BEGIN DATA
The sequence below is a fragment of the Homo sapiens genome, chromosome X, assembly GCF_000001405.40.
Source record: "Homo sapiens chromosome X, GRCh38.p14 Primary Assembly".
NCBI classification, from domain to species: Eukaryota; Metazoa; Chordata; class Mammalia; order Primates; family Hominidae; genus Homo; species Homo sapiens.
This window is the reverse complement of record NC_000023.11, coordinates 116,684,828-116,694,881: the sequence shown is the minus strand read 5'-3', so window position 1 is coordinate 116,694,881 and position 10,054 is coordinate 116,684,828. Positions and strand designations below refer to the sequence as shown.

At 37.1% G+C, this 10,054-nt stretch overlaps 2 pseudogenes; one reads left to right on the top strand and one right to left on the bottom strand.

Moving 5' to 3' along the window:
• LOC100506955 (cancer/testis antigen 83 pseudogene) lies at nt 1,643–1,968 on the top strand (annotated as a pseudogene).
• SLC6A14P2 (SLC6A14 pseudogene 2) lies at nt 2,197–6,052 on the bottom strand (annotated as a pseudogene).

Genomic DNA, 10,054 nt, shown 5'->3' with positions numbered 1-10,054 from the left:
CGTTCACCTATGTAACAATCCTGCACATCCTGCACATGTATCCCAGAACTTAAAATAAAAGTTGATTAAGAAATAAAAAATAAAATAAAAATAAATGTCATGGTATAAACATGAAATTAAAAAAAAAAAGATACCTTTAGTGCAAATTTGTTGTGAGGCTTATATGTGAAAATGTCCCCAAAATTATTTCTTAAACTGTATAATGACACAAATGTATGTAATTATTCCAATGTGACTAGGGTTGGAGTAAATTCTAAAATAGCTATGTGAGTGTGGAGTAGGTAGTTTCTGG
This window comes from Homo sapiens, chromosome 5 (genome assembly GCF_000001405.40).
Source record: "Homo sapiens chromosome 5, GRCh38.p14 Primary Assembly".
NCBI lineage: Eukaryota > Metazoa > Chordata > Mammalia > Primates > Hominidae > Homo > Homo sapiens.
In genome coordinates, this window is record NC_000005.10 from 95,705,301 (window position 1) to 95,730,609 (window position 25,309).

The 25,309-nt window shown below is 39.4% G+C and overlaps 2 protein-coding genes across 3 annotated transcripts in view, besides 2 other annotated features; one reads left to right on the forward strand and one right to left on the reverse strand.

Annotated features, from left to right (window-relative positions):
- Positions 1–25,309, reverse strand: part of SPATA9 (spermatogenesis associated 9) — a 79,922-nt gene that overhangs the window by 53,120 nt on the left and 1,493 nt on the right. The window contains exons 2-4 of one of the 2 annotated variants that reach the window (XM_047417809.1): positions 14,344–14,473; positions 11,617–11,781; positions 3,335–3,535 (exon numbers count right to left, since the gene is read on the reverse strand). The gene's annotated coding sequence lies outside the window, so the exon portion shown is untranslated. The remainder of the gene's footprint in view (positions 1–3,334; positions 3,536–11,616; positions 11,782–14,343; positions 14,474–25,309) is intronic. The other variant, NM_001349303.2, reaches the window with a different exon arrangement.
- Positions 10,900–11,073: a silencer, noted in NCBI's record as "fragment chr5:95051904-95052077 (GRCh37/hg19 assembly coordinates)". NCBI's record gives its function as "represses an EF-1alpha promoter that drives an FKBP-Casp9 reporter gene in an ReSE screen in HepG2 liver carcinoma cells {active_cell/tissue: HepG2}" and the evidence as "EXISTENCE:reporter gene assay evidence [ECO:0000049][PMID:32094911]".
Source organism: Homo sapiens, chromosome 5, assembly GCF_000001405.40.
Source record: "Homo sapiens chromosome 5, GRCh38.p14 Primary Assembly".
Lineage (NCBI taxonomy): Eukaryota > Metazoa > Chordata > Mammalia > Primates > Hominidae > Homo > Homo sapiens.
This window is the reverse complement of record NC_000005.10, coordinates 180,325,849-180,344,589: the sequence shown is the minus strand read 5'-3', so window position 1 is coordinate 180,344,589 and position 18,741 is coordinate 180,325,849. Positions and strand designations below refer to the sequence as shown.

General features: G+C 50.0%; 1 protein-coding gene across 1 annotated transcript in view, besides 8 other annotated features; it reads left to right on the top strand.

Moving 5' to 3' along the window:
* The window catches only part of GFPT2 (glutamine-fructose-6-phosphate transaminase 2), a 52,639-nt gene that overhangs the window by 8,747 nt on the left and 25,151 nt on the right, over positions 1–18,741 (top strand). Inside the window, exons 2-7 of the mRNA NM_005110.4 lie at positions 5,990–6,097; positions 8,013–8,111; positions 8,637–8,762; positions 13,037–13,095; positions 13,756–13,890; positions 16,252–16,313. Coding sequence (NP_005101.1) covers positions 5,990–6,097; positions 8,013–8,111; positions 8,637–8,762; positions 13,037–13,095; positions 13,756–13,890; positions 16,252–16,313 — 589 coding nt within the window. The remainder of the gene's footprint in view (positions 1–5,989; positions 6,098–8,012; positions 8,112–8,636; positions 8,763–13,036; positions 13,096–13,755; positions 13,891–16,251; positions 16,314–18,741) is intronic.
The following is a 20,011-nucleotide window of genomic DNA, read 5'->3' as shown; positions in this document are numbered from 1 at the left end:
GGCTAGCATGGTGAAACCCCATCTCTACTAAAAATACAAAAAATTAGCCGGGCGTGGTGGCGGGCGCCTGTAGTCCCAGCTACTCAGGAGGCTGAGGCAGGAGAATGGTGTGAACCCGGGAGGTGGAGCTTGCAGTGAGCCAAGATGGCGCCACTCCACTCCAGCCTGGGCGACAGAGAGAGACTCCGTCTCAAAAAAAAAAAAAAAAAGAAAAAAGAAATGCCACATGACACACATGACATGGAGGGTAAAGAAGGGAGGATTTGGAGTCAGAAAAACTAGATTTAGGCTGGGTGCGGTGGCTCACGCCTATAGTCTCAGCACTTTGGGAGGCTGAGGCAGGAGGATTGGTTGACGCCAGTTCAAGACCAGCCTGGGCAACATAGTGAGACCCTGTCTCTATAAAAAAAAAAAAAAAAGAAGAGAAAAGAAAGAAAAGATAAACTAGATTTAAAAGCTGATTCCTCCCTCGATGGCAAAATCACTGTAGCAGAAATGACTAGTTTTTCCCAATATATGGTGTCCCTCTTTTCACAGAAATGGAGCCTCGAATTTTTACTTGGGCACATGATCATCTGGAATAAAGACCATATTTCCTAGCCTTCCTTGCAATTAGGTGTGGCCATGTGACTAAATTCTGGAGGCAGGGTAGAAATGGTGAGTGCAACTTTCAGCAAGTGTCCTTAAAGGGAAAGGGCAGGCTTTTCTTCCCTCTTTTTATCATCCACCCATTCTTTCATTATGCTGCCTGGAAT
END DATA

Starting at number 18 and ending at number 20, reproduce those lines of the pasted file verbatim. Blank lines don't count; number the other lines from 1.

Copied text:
- Positions 10,900–11,073: a silencer, noted in NCBI's record as "fragment chr5:95051904-95052077 (GRCh37/hg19 assembly coordinates)". NCBI's record gives its function as "represses an EF-1alpha promoter that drives an FKBP-Casp9 reporter gene in an ReSE screen in HepG2 liver carcinoma cells {active_cell/tissue: HepG2}" and the evidence as "EXISTENCE:reporter gene assay evidence [ECO:0000049][PMID:32094911]".
Source organism: Homo sapiens, chromosome 5, assembly GCF_000001405.40.
Source record: "Homo sapiens chromosome 5, GRCh38.p14 Primary Assembly".